The Supreme Court has set aside 5 1/2 hours for oral argument on the constitutionality of President Obama’s health care act, passed last March. But the health care act might not be subject to challenge at all. Although the D.C. Circuit recently upheld the act’s constitutionality, Judge Kavanaugh’s dissent found that the Tax Anti-Injunction Act–which prohibits taxpayers from challenging a tax law before it goes into effect and before the taxpayers have been “damaged” by the law–bars any court from deciding the health care act’s constitutionality now.
According to Harvard Law School’s Noah Feldman, writing at Bloomberg: “Kavanaugh was sending a distinct message to [Justice Anthony] Kennedy: You don’t have to go there. If he were to follow Kavanaugh’s lead, Kennedy could conclude that the court must wait a few years before deciding whether mandatory coverage is constitutional. Some of the other conservatives might be willing to join him rather than split 4-4 with the court’s liberals on the constitutionality of the provision.”
If the Court finds that the health care act is ripe for challenge, the Court must tackle the tough question: Whether Congress overstepped its authority in requiring that every American buy health care coverage. Justices Scalia, Alito, and Thomas are likely to find the individual mandate unconstitutional. Chief Justice Roberts and the Court’s institutional swing voter, Justice Kennedy, will be the decisive votes.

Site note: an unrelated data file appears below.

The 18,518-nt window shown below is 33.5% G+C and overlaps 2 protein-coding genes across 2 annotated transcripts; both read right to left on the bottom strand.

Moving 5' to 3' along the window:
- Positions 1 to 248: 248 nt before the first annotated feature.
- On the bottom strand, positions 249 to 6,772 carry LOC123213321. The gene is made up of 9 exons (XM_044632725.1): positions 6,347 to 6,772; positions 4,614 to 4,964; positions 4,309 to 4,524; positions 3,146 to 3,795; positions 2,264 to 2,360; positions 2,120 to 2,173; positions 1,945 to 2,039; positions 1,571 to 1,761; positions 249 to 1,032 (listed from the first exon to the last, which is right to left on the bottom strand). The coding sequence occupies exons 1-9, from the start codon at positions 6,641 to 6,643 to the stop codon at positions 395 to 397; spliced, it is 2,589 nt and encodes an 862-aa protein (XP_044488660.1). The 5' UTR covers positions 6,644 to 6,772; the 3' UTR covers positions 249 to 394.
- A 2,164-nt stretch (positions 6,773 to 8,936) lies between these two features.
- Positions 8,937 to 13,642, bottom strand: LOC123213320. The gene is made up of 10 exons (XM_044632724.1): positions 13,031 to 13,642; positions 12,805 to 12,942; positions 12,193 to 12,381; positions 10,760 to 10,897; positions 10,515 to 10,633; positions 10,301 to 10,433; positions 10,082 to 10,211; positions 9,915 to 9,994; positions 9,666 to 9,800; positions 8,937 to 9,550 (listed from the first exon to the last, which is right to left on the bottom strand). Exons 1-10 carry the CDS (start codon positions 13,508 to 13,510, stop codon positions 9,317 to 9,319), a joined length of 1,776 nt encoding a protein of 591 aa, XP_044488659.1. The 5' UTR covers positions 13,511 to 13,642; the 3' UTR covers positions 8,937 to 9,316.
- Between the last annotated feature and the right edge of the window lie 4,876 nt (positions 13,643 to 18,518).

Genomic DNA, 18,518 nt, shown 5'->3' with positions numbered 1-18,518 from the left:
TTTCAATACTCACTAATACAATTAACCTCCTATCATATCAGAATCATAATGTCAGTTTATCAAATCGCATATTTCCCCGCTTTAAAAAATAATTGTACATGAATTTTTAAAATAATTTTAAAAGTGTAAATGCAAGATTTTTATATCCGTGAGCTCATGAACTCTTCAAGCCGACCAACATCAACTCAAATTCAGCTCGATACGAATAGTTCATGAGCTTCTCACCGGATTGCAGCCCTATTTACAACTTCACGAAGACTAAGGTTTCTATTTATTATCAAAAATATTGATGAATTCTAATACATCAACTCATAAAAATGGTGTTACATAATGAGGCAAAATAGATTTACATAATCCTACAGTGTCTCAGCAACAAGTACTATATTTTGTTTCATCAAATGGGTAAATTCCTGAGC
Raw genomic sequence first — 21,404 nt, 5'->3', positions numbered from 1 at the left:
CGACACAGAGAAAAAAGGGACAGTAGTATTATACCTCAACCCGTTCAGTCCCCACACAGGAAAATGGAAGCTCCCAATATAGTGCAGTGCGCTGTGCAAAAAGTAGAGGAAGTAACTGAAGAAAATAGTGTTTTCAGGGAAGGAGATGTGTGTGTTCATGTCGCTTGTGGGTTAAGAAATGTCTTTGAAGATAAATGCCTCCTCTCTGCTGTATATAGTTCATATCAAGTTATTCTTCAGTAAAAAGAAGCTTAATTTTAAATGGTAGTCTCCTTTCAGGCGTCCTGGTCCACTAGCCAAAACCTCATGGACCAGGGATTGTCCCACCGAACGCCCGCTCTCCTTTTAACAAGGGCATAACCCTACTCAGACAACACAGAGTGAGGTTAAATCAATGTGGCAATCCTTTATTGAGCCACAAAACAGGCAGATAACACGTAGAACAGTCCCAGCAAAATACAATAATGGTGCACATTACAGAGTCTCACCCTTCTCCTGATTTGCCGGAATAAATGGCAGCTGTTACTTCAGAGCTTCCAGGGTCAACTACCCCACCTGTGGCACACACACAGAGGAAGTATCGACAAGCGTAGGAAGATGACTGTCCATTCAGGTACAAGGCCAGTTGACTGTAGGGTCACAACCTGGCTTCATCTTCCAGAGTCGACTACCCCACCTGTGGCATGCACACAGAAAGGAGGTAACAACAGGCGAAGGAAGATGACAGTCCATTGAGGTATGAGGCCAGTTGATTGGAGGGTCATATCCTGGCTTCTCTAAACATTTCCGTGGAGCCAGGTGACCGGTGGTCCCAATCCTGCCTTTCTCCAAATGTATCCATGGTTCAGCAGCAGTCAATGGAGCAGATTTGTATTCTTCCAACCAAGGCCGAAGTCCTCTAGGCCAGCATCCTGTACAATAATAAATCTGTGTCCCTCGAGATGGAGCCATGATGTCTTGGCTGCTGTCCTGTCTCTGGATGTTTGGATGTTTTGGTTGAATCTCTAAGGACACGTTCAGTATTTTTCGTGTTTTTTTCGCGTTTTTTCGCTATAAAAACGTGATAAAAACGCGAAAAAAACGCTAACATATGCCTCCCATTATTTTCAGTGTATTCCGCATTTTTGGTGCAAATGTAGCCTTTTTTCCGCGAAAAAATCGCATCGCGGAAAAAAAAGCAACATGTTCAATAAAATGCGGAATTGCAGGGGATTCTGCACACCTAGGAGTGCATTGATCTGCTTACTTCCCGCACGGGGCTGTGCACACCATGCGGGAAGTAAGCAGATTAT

Professor Noah Feldman, writing for Bloomberg, offers this take on Justice Kennedy’s swing vote: “Justice Kennedy remains the key. But with the conservative position fractured and his former law clerk offering him a way out, the likelihood of his striking down the health-care plan before the election is increasingly remote.”
If the individual mandate is unconstitutional, does ObamaCare fall or can the Court sever the unconstitutional portion from the whole? The Eleventh Circuit held that the individual mandate does not take down the entire act and is severable.
Finally, the Court will decide the constitutionality of the law’s Medicaid amendments, which require the states to increase Medicaid spending. The major issue here is whether the health care act’s Medicaid provisions are coercive, effecting a federal misappropriation of the states’ spending power. No court that has addressed ObamaCare has ruled in favor of the states on this issue.